It is a misfortune to some fiction-writers that fiction and unveracity in the average person’s mind mean one and the same thing. Several years ago I published a South Sea novel. The action was placed in the Solomon Islands. The action was praised by the critics and reviewers as a highly creditable effort of the imagination. As regards reality—they said there wasn’t any. Of course, as every one knew, kinky-haired cannibals no longer obtained on the earth’s surface, much less ran around with nothing on, chopping off one another’s heads, and, on occasion, a white man’s head as well.
Now listen. I am writing these lines in Honolulu, Hawaii. Yesterday, on the beach at Waikiki, a stranger spoke to me. He mentioned a mutual friend, Captain Kellar. When I was wrecked in the Solomons on the blackbirder, the Minota, it was Captain Kellar, master of the blackbirder, the Eugenie, who rescued me. The blacks had taken Captain Kellar’s head, the stranger told me. He knew. He had represented Captain Kellar’s mother in settling up the estate.
Listen. I received a letter the other day from Mr. C. M. Woodford, Resident Commissioner of the British Solomons. He was back at his post, after a long furlough to England, where he had entered his son into Oxford. A search of the shelves of almost any public library will bring to light a book entitled, “A Naturalist Among the Head Hunters.” Mr. C. M. Woodford is the naturalist. He wrote the book.
To return to his letter. In the course of the day’s work he casually and briefly mentioned a particular job he had just got off his hands. His absence in England had been the cause of delay. The job had been to make a punitive expedition to a neighbouring island, and, incidentally, to recover the heads of some mutual friends of ours—a white-trader, his white wife and children, and his white clerk. The expedition was successful, and Mr. Woodford concluded his account of the episode with a statement to the effect: “What especially struck me was the absence of pain and terror in their faces, which seemed to express, rather, serenity and repose”—this, mind you, of men and women of his own race whom he knew well and who had sat at dinner with him in his own house.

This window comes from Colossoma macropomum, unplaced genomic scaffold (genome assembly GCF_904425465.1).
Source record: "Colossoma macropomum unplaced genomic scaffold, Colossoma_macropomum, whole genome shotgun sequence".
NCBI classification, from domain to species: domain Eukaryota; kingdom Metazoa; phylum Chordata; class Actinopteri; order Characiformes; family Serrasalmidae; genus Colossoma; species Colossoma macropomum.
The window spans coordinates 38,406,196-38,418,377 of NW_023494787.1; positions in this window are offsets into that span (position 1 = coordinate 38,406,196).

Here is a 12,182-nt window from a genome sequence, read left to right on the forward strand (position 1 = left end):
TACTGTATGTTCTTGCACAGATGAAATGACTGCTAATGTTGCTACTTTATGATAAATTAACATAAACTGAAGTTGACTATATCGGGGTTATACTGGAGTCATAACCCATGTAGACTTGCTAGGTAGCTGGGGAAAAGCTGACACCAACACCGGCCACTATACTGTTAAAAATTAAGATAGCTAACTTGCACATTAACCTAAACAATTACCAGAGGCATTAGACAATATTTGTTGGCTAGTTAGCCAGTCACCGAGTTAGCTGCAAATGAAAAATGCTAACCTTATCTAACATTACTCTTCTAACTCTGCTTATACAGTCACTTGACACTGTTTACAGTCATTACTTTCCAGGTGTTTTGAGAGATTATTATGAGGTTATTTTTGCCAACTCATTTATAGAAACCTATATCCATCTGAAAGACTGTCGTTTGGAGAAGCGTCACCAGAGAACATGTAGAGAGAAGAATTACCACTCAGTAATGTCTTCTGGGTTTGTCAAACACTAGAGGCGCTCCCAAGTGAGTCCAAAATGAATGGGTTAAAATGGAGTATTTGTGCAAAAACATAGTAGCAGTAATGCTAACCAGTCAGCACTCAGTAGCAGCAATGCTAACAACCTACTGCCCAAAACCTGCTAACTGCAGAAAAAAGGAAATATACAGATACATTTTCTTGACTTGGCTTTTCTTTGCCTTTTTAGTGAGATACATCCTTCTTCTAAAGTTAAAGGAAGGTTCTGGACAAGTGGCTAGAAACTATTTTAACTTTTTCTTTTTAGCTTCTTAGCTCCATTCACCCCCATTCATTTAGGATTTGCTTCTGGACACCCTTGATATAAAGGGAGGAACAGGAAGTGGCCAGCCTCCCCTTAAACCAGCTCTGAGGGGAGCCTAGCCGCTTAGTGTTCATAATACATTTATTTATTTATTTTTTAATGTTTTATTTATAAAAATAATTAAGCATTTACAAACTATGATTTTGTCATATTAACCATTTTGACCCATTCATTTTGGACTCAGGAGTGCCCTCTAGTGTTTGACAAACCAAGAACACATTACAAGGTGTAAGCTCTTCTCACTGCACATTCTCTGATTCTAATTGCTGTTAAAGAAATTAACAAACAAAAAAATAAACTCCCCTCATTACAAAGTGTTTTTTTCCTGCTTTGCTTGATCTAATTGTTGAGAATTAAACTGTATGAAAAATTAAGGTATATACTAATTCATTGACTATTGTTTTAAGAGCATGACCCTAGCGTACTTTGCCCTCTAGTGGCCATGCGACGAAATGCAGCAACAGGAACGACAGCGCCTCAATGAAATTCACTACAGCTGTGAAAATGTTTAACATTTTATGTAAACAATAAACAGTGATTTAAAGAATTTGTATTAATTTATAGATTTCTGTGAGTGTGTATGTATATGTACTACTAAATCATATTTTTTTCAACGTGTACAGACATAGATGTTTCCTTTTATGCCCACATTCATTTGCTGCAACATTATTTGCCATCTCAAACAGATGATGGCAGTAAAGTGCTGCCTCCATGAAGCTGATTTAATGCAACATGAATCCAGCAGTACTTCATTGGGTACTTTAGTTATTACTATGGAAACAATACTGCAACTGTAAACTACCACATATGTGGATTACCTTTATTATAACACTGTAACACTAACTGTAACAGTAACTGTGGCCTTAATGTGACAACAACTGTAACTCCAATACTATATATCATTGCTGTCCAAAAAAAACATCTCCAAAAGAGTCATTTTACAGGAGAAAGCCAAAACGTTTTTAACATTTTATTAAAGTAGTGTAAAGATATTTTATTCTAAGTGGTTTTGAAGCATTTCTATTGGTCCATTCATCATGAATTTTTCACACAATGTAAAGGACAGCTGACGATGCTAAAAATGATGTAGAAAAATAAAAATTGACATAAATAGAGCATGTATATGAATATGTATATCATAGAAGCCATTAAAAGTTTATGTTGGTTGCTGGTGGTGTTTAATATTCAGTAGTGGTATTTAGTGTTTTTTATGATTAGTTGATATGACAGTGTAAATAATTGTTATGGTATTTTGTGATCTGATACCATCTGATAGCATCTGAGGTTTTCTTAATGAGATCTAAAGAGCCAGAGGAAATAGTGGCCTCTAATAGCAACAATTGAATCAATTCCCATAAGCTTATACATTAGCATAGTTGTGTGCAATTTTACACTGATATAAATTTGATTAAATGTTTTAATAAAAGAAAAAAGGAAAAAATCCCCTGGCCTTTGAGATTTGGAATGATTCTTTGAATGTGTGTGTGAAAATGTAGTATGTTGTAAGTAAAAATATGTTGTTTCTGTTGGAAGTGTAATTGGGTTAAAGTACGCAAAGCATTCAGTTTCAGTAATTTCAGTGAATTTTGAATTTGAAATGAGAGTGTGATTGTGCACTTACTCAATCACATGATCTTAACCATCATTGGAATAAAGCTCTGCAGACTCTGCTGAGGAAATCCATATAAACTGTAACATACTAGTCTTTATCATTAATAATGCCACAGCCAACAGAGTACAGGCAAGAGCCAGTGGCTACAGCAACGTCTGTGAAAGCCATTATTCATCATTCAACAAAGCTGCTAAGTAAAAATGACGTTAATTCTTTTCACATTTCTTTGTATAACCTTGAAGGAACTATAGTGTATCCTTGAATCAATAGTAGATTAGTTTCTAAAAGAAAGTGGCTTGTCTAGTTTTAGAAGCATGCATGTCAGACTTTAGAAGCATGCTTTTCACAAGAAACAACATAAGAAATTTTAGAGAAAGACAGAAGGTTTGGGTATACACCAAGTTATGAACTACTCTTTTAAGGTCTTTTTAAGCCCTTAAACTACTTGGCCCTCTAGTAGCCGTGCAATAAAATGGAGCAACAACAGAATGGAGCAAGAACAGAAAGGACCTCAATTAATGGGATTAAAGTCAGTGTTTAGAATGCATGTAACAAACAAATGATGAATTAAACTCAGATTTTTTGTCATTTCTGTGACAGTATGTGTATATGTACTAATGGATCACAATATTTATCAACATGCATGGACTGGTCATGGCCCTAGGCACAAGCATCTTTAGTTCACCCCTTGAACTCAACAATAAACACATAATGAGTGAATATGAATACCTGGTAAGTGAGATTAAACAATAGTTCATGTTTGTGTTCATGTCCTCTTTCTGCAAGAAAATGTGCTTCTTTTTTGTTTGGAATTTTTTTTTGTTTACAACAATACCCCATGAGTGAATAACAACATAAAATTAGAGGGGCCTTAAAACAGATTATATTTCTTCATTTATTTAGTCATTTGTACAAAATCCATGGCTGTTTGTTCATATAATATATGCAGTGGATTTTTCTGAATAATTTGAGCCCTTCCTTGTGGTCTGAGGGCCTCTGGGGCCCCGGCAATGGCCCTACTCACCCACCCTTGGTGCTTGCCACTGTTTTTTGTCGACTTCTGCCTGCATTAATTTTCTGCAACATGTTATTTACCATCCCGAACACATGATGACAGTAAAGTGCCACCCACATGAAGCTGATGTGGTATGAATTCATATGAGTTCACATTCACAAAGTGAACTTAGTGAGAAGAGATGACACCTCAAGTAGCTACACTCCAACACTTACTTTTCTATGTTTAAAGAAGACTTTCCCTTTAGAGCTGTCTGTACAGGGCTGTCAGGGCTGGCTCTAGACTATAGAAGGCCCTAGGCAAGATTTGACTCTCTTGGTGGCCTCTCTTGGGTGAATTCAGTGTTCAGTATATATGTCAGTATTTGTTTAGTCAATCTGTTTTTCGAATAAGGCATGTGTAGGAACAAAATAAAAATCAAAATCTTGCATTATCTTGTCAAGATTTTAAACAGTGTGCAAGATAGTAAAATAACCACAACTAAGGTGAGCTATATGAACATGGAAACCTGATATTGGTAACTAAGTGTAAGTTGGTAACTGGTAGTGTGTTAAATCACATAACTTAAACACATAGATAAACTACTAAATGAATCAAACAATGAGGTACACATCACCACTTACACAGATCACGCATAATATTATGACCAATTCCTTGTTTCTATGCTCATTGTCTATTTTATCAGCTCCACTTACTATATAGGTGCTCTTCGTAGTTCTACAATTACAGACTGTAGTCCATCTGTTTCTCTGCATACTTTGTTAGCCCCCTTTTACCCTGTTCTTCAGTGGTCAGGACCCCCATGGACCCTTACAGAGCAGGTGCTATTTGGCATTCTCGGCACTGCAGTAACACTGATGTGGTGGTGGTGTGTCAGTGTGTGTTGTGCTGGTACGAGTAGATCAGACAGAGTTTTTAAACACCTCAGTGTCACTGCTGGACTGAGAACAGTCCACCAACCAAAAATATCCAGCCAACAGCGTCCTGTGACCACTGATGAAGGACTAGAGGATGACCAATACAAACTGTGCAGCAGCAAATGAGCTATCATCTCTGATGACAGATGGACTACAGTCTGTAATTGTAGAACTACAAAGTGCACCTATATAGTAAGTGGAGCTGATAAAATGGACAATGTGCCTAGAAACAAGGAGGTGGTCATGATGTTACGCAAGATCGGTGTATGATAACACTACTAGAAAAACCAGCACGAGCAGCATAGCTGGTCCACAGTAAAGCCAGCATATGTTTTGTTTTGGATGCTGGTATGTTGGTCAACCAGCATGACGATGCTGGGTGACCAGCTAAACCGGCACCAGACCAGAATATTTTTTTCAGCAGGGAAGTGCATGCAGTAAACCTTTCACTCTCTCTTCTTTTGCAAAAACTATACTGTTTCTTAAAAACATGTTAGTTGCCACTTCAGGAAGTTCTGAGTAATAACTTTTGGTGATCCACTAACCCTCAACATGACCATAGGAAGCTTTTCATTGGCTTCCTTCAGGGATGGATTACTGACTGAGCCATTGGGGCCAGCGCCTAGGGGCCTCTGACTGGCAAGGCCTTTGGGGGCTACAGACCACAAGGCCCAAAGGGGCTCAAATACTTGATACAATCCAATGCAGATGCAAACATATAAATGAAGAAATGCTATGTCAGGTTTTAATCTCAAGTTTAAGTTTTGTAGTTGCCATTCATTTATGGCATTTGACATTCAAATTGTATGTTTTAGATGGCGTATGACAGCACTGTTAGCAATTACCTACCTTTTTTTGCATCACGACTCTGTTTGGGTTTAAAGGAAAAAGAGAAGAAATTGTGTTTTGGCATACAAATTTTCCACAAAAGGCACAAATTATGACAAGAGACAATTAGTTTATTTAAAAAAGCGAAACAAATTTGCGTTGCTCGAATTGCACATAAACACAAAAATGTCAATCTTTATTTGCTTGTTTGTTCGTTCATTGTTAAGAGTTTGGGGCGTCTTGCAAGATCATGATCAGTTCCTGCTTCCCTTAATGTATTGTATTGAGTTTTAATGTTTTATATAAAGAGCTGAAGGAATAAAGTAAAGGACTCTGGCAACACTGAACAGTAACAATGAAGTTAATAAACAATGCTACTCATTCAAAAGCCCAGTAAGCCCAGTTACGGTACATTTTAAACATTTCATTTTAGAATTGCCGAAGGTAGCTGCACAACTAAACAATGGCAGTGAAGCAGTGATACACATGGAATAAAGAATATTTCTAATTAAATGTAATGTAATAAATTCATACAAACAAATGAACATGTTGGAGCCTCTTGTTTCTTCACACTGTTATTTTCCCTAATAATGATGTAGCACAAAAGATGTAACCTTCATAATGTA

Other friends, with whom I have sat at dinner in the brave, rollicking days in the Solomons have since passed out—by the same way. My goodness! I sailed in the teak-built ketch, the Minota, on a blackbirding cruise to Malaita, and I took my wife along. The hatchet-marks were still raw on the door of our tiny stateroom advertising an event of a few months before. The event was the taking of Captain Mackenzie’s head, Captain Mackenzie, at that time, being master of the Minota. As we sailed in to Langa-Langa, the British cruiser, the Cambrian, steamed out from the shelling of a village.